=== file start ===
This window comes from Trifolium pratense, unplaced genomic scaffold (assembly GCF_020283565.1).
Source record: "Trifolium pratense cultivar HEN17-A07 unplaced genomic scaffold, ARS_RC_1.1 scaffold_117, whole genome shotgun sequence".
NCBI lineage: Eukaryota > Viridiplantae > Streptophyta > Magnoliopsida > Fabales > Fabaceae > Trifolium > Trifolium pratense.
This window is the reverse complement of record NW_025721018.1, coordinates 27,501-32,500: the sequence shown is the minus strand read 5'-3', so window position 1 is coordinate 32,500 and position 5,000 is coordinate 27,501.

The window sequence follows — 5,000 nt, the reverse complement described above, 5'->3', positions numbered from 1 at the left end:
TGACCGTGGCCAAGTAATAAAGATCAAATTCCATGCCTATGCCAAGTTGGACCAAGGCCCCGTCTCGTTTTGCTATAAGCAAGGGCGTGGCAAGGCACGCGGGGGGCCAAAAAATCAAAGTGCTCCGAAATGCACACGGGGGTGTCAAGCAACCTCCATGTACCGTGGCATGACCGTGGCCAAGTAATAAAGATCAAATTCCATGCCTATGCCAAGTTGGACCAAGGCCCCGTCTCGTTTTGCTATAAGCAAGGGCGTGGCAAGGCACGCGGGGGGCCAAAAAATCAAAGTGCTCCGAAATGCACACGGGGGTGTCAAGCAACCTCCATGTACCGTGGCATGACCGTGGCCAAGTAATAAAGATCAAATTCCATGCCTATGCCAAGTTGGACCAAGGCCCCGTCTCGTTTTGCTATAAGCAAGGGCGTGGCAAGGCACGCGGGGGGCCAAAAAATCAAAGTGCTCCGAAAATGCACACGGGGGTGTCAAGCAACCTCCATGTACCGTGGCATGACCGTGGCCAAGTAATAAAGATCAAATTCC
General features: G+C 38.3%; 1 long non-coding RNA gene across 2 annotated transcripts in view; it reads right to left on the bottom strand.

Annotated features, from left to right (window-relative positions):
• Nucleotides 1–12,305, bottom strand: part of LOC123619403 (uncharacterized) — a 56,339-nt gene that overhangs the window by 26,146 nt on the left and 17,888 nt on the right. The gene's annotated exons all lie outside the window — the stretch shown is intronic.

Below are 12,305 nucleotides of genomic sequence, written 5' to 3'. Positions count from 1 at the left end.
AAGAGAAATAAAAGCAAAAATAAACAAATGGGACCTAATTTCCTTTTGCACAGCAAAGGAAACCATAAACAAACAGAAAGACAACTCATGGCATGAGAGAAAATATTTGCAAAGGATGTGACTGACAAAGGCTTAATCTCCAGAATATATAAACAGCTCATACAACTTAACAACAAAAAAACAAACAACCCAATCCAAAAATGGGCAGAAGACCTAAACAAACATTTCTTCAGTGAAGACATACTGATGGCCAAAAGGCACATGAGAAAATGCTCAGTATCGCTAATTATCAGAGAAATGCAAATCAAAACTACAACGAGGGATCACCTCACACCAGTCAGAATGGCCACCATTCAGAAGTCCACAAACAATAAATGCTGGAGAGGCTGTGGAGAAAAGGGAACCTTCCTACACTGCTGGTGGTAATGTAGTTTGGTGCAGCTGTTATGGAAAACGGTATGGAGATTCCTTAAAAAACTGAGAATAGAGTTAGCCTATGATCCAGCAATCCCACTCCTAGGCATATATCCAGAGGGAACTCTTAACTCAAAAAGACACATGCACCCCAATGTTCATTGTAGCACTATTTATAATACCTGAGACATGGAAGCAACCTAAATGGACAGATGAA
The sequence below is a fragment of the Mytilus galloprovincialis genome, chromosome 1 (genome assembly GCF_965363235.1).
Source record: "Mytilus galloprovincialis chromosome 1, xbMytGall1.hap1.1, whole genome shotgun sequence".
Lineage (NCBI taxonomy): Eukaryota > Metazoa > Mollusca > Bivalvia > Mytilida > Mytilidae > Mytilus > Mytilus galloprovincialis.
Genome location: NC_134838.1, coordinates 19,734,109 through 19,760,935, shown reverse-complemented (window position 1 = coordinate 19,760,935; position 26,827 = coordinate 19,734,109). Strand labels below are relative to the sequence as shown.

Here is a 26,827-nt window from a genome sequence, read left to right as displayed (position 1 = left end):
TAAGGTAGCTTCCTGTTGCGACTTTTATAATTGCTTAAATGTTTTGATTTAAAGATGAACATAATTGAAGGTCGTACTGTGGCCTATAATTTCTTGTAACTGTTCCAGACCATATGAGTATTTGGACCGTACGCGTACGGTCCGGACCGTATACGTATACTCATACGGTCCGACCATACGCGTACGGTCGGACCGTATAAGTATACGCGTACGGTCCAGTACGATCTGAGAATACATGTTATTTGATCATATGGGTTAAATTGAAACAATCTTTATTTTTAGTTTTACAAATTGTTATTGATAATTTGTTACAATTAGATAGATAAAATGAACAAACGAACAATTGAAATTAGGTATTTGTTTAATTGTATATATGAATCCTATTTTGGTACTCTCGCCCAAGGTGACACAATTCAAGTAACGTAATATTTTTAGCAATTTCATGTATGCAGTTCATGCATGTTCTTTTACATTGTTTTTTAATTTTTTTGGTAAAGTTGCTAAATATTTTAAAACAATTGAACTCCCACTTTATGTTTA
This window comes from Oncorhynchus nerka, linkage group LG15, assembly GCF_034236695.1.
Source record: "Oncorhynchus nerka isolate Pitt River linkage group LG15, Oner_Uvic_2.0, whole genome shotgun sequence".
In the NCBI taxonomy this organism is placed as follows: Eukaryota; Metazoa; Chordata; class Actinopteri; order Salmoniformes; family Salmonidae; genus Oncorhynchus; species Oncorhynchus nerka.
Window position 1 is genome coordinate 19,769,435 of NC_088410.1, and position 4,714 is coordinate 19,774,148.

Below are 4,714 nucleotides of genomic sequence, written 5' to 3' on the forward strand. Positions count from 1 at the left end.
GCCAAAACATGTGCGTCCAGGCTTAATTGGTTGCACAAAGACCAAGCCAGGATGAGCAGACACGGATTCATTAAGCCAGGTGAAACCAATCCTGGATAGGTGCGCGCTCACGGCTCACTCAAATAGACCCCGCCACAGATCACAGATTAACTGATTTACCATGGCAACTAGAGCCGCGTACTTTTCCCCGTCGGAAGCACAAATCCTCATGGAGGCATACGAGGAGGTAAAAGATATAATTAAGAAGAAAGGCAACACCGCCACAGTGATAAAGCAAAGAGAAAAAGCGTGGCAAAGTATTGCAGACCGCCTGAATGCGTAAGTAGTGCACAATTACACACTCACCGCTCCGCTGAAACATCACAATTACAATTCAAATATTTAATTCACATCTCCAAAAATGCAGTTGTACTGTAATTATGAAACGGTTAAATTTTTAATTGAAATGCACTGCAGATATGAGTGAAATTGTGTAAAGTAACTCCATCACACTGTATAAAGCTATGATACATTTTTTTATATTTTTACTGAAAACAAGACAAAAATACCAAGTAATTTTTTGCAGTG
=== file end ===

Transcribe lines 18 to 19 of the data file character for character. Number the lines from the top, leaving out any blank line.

This window comes from Oncorhynchus nerka, linkage group LG15, assembly GCF_034236695.1.
Source record: "Oncorhynchus nerka isolate Pitt River linkage group LG15, Oner_Uvic_2.0, whole genome shotgun sequence".